Auto Send does just what you'd expect, transmitting each image as it's captured. (An alternative is to select individual images after reviewing them on the camera's LCD screen, and then transmitting only those.) Other options include whether to delete the images from the local memory card after transmission (sounds like a bad idea to me), send the files as JPEG or RAW+JPEG, to select the folder on the CF card for transmission, and to deselect all images currently queued for transmission.

This is the main screen for Wireless LAN setup. Sub-menus from here let you configure network, TCP/IP, and FTP settings.
The first of two screens for network setup. You can set the SSID of the network you want to attach to via an alphanumeric "typewriter" screen (painfully slow to use, but you thankfully shouldn't need to use it very often). You can also select Ad hoc or Enterprise communications modes. Ad hoc supports direct peer-to-peer wireless connections, but is only available with the 802.11b standard. The faster 802.11g standard supports full connection via an access point. The second LAN screen lets you choose encryption method and set or edit the encryption key.
Here's the first of three screens for configuring the TCP/IP interface. You can obtain an IP address automatically from a DHCP server, or set the address and mask manually, as well as the address of a DNS server, if one is to be used.
Here's the first of four FTP setup screens, if you intend to transfer files that way, rather than via PTP/IP. (PTP/IP is used to connect to Nikon Capture, but FTP is a better way to go if you're moving large numbers of files and want more control over the transfer and the ability to keep backup copies of the images on your memory card. This screen sets the IP address, port, and transfer mode for the FTP server. Subsequent screens specify the login name and password, home folder for incoming files, and proxy server, if one is to be used.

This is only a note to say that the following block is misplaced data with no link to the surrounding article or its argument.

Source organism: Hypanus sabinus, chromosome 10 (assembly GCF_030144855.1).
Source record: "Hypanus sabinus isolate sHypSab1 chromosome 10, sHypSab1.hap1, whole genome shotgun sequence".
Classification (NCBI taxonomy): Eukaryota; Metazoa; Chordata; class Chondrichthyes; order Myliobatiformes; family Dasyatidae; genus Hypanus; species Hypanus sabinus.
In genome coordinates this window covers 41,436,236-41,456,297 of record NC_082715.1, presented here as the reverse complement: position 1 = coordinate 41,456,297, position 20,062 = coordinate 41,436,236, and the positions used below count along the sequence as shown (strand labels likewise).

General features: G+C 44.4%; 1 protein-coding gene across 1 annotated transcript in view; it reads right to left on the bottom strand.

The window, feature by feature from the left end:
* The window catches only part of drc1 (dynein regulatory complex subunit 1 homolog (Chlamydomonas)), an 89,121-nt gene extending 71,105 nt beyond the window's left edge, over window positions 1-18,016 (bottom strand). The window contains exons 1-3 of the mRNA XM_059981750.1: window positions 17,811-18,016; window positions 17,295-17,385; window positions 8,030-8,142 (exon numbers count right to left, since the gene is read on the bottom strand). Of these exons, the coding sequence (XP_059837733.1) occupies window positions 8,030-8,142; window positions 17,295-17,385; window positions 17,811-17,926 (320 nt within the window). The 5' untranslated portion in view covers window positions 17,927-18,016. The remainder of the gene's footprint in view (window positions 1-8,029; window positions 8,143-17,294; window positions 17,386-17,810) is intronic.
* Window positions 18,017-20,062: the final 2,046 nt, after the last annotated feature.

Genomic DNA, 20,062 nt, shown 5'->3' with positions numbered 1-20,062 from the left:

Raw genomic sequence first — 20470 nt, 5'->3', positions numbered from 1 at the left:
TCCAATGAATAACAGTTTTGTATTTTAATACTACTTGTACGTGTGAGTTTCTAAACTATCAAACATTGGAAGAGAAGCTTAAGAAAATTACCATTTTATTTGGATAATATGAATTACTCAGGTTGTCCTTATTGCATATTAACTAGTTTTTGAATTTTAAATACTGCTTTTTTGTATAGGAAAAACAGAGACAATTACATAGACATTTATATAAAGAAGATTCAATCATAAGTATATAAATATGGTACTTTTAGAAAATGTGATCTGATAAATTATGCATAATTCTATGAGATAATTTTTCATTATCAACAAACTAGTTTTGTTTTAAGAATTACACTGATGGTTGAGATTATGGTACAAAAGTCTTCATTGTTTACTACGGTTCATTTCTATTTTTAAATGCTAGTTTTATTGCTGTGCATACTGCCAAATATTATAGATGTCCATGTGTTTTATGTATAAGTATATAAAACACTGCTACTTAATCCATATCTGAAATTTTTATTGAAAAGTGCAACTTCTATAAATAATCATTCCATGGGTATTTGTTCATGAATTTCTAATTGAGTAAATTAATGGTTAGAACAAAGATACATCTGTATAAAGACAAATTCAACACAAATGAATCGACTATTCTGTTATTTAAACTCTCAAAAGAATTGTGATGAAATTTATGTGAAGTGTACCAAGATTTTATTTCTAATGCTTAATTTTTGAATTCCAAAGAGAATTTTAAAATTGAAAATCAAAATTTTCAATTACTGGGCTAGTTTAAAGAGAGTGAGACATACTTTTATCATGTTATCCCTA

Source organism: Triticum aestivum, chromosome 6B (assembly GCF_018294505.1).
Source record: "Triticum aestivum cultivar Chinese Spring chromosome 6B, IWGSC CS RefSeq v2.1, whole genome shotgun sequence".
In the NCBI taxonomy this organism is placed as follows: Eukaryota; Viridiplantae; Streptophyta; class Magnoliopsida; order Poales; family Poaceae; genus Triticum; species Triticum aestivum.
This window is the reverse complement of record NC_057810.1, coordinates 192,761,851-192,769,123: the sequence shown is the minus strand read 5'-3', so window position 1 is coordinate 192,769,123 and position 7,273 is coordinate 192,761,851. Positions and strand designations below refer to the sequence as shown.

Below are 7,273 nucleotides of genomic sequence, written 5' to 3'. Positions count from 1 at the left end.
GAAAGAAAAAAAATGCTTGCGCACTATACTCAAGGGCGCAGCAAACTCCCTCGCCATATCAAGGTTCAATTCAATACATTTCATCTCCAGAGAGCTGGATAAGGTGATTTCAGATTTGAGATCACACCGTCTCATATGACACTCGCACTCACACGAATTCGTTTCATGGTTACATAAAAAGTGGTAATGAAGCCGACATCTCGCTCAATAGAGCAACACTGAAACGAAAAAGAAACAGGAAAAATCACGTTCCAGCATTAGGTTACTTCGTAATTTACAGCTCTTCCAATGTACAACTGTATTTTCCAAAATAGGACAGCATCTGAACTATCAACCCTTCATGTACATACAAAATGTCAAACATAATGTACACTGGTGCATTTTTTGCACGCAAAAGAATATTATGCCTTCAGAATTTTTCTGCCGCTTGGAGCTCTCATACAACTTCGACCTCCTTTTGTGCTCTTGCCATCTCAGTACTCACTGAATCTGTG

There's quite a bit more we could talk about regarding wireless transfers with the D2X and WT-2A, it's really deserving of an entire review in and of itself. The foregoing should whet your appetite, and give technically oriented readers a bit of an idea of how the WT-2A works, and what sorts of connections and environments it can support.

While wireless connections offer incredible flexibility and open new opportunities for shooting and workflow, they can also carry some risk. FTP transfers involve transmitting the user name and password for the FTP logon over the wireless link. If you're not using WEP security, that means that your account information is being broadcast "in the clear," an open invitation for any hacker with a WiFi packet sniffer to gain access to your server. If you intend to transfer files from the D2XS wirelessly using FTP, we strongly encourage you to only do so via a secure network. - And note too, that most public networks with password-protected logons only protect the network, not your computer or the server on the other end of the connection. Once someone gains access to the network, they can still sniff your packets, even if the network is protected against access by people without the network key. Also, even with WEP-protected WiFi connections, once the signal passes out of the WiFi realm and into the world of wired connections, FTP user names and passwords are once again "in the clear," subject to being sniffed out by people with malicious intent. If you do need to use FTP transfers in any public environment (sporting events, trade shows, etc.), at the very least, change the FTP password on a daily basis, and make sure that the account used to perform the FTP transfers has maximally restrictive privileges on the server.